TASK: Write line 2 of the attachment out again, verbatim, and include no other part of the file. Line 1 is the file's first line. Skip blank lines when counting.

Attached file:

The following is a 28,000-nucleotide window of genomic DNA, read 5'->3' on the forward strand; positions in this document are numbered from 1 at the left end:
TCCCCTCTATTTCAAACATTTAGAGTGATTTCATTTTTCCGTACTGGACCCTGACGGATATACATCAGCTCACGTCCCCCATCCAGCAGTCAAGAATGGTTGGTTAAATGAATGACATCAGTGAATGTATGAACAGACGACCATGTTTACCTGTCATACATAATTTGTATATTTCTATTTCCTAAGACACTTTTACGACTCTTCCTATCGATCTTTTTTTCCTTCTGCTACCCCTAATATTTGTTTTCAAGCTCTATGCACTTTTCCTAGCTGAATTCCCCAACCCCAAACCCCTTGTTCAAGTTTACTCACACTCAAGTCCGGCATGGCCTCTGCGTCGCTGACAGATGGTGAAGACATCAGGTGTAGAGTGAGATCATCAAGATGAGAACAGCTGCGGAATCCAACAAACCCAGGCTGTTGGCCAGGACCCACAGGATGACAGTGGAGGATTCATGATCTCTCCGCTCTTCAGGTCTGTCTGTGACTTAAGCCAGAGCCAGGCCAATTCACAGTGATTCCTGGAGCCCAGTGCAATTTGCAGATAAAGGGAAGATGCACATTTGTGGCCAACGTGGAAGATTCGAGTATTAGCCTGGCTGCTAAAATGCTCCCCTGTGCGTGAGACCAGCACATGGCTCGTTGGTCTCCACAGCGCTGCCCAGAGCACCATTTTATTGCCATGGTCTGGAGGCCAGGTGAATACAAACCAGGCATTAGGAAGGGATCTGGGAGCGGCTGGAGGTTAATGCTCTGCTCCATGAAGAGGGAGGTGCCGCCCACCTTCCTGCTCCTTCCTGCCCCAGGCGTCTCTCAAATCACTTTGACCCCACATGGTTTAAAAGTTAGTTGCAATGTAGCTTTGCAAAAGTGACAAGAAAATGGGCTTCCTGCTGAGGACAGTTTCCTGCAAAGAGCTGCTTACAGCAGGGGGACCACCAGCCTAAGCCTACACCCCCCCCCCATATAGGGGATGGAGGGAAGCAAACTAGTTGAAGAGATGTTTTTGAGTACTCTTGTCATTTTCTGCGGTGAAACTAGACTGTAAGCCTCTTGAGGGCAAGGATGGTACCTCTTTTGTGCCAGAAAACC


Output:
TCCCCTCTATTTCAAACATTTAGAGTGATTTCATTTTTCCGTACTGGACCCTGACGGATATACATCAGCTCACGTCCCCCATCCAGCAGTCAAGAATGGTTGGTTAAATGAATGACATCAGTGAATGTATGAACAGACGACCATGTTTACCTGTCATACATAATTTGTATATTTCTATTTCCTAAGACACTTTTACGACTCTTCCTATCGATCTTTTTTTCCTTCTGCTACCCCTAATATTTGTTTTCAAGCTCTATGCACTTTTCCTAGCTGAATTCCCCAACCCCAAACCCCTTGTTCAAGTTTACTCACACTCAAGTCCGGCATGGCCTCTGCGTCGCTGACAGATGGTGAAGACATCAGGTGTAGAGTGAGATCATCAAGATGAGAACAGCTGCGGAATCCAACAAACCCAGGCTGTTGGCCAGGACCCACAGGATGACAGTGGAGGATTCATGATCTCTCCGCTCTTCAGGTCTGTCTGTGACTTAAGCCAGAGCCAGGCCAATTCACAGTGATTCCTGGAGCCCAGTGCAATTTGCAGATAAAGGGAAGATGCACATTTGTGGCCAACGTGGAAGATTCGAGTATTAGCCTGGCTGCTAAAATGCTCCCCTGTGCGTGAGACCAGCACATGGCTCGTTGGTCTCCACAGCGCTGCCCAGAGCACCATTTTATTGCCATGGTCTGGAGGCCAGGTGAATACAAACCAGGCATTAGGAAGGGATCTGGGAGCGGCTGGAGGTTAATGCTCTGCTCCATGAAGAGGGAGGTGCCGCCCACCTTCCTGCTCCTTCCTGCCCCAGGCGTCTCTCAAATCACTTTGACCCCACATGGTTTAAAAGTTAGTTGCAATGTAGCTTTGCAAAAGTGACAAGAAAATGGGCTTCCTGCTGAGGACAGTTTCCTGCAAAGAGCTGCTTACAGCAGGGGGACCACCAGCCTAAGCCTACACCCCCCCCCCATATAGGGGATGGAGGGAAGCAAACTAGTTGAAGAGATGTTTTTGAGTACTCTTGTCATTTTCTGCGGTGAAACTAGACTGTAAGCCTCTTGAGGGCAAGGATGGTACCTCTTTTGTGCCAGAAAACC